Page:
In an additional personal letter despatched to Eisen in January, 30 editors stated they’d resign as soon as the brand new coverage was absolutely applied.
The total scale of the discontent is unclear. Though Eisen and Pattinson say they’ve had broad help, Axel Brunger, a structural biologist at Stanford College in California, who initiated the primary letter, says he reached out solely to his colleagues in structural biology and neuroscience, and that almost all agreed to enroll. “The issues are widespread,” he says.
One researcher who signed all three letters is neuroscientist Gary Westbrook on the Vollum Institute at Oregon Well being & Science College in Portland. He’s a vocal critic of what he sees because the monopoly that industrial journals have in science publishing, and says he signed “as a result of I didn’t suppose the brand new coverage was life like”. Removed from serving to eLife as a non-profit, high-quality different, he says, he thinks the mannequin will diminish its influence.
The idea of reviewing preprints is catching on within the life sciences. No less than two dozen preprint-refereeing initiatives of varied sizes have been launched previously few years. The biggest (aside from eLife itself) is Overview Commons, launched in December 2019 by the California-based non-profit group ASAPbio and EMBO Press. The latter runs 5 journals and is a part of the European Molecular Biology Group in Heidelberg, Germany. As a review-sharing collaboration between 17 journals from 6 publishers, together with eLife, Overview Commons makes use of EMBO Press editors to pick out referees for submissions. Authors can ask Overview Commons to publish opinions and any additional writer responses on a preprint server, or they’ll submit their paper, with opinions and responses, to any journal. Greater than 2,000 opinions of 540 articles have been run by this method.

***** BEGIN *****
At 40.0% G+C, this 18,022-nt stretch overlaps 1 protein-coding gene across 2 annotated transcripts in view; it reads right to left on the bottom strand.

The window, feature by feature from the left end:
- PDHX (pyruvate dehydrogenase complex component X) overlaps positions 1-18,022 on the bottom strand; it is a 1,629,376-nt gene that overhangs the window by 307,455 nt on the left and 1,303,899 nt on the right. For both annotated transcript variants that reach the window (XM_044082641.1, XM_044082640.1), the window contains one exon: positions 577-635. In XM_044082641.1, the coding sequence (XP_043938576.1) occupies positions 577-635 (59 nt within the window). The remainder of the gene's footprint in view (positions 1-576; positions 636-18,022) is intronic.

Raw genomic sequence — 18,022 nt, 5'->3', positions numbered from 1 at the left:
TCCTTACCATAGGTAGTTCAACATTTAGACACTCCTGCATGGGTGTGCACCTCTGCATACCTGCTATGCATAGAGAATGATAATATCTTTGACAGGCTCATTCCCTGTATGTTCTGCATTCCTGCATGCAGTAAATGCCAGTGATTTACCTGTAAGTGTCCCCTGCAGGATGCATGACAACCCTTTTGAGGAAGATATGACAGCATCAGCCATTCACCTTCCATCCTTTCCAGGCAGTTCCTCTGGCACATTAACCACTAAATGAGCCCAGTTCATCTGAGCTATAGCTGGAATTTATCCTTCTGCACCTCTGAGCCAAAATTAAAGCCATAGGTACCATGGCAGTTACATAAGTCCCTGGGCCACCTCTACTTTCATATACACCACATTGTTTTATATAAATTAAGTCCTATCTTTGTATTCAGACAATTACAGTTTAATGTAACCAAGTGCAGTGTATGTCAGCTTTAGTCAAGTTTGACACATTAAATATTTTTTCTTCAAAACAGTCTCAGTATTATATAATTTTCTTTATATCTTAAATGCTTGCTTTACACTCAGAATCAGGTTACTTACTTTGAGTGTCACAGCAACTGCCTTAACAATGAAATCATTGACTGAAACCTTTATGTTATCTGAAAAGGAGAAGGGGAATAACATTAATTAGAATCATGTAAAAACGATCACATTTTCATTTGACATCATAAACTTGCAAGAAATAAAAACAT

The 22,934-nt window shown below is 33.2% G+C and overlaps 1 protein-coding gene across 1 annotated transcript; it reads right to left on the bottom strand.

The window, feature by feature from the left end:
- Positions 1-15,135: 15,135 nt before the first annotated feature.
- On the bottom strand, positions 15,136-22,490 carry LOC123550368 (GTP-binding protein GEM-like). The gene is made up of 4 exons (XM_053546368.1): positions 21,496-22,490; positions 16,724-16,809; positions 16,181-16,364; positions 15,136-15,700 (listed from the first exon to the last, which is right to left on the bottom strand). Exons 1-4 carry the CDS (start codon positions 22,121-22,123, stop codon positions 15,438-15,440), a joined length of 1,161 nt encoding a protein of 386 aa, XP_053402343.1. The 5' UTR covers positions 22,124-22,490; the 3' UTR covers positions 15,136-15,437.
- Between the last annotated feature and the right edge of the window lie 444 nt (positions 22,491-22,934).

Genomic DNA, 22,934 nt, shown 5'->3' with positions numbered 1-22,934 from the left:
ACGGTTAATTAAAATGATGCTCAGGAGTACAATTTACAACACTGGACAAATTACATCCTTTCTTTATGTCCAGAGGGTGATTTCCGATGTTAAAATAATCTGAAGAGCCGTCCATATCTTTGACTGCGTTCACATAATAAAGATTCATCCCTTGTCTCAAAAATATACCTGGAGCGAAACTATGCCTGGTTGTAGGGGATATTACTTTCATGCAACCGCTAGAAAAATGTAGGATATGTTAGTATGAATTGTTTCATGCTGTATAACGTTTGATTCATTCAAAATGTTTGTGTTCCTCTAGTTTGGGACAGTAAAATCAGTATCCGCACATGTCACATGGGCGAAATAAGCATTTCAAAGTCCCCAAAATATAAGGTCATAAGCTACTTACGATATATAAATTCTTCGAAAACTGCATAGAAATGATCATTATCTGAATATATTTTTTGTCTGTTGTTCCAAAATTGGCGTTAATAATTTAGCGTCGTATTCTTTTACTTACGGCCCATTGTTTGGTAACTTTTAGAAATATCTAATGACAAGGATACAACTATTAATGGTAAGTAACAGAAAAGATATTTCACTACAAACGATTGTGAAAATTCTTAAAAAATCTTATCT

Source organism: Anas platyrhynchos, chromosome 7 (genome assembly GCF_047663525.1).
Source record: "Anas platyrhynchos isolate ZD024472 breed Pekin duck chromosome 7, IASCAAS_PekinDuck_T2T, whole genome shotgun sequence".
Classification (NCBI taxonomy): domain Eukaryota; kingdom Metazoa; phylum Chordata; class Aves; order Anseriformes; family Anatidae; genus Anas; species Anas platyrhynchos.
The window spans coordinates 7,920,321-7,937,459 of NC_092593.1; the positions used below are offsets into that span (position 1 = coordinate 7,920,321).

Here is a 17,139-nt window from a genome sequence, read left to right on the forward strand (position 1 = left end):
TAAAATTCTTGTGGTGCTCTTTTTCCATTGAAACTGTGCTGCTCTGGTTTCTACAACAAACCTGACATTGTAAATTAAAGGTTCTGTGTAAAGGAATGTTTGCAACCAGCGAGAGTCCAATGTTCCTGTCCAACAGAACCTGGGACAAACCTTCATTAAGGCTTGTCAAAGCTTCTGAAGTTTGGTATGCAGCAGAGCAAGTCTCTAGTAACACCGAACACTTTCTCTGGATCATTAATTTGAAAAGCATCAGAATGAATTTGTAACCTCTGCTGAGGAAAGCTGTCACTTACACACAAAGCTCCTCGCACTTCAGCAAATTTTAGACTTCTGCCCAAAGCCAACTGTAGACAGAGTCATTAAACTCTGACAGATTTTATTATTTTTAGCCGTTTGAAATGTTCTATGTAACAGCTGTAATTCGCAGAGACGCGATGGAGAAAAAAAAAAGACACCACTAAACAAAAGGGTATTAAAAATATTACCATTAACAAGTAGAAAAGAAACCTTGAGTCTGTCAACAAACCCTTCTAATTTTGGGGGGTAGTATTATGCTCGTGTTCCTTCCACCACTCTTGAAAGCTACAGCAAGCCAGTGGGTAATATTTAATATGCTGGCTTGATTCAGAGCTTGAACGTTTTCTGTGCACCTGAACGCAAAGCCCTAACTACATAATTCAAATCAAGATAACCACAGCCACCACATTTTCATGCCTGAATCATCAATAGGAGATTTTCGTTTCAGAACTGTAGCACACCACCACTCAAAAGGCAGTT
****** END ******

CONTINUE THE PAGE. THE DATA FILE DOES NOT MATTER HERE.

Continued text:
The thought of ‘journal agnostic’ reviewing remains to be at proof-of-principle stage, says Bernd Pulverer, EMBO’s head of scientific publications. However he sees advantage in having each peer-reviewed preprints and traditional journals, which, he says, present “actual added worth in condensing and stratifying info”.
That view is shared by Maria Leptin, president of the European Analysis Council. “If I need to find out about a brand new subject that’s not core to my very own, then I desire a reliable supply that filters for common curiosity,” she says. “eLife now does its filtering upstream, in a non-transparent, unaccountable approach.”